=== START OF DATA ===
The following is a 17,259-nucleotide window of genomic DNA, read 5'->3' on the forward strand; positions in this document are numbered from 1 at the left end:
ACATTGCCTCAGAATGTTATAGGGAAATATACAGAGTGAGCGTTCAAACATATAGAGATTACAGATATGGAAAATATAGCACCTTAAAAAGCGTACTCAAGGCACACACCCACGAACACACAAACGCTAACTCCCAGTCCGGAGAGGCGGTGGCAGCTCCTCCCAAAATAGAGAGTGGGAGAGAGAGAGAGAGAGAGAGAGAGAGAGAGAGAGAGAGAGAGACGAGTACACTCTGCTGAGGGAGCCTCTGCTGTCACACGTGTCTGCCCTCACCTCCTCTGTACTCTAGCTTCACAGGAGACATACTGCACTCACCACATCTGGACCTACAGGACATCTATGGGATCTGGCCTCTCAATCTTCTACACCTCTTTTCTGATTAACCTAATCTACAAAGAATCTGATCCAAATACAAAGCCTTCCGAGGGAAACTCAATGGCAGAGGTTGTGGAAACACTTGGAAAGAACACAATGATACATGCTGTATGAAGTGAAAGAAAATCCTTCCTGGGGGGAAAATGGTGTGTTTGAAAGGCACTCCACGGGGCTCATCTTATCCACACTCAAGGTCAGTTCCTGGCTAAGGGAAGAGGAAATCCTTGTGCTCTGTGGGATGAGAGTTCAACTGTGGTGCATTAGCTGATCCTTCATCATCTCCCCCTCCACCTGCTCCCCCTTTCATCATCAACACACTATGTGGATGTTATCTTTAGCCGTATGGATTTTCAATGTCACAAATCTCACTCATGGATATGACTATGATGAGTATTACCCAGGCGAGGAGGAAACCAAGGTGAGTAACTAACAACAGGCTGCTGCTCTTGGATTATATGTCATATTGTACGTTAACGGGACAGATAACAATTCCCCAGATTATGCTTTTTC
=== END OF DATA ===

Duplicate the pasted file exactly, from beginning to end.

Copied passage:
The following is a 17,259-nucleotide window of genomic DNA, read 5'->3' on the forward strand; positions in this document are numbered from 1 at the left end:
ACATTGCCTCAGAATGTTATAGGGAAATATACAGAGTGAGCGTTCAAACATATAGAGATTACAGATATGGAAAATATAGCACCTTAAAAAGCGTACTCAAGGCACACACCCACGAACACACAAACGCTAACTCCCAGTCCGGAGAGGCGGTGGCAGCTCCTCCCAAAATAGAGAGTGGGAGAGAGAGAGAGAGAGAGAGAGAGAGAGAGAGAGAGAGAGAGACGAGTACACTCTGCTGAGGGAGCCTCTGCTGTCACACGTGTCTGCCCTCACCTCCTCTGTACTCTAGCTTCACAGGAGACATACTGCACTCACCACATCTGGACCTACAGGACATCTATGGGATCTGGCCTCTCAATCTTCTACACCTCTTTTCTGATTAACCTAATCTACAAAGAATCTGATCCAAATACAAAGCCTTCCGAGGGAAACTCAATGGCAGAGGTTGTGGAAACACTTGGAAAGAACACAATGATACATGCTGTATGAAGTGAAAGAAAATCCTTCCTGGGGGGAAAATGGTGTGTTTGAAAGGCACTCCACGGGGCTCATCTTATCCACACTCAAGGTCAGTTCCTGGCTAAGGGAAGAGGAAATCCTTGTGCTCTGTGGGATGAGAGTTCAACTGTGGTGCATTAGCTGATCCTTCATCATCTCCCCCTCCACCTGCTCCCCCTTTCATCATCAACACACTATGTGGATGTTATCTTTAGCCGTATGGATTTTCAATGTCACAAATCTCACTCATGGATATGACTATGATGAGTATTACCCAGGCGAGGAGGAAACCAAGGTGAGTAACTAACAACAGGCTGCTGCTCTTGGATTATATGTCATATTGTACGTTAACGGGACAGATAACAATTCCCCAGATTATGCTTTTTC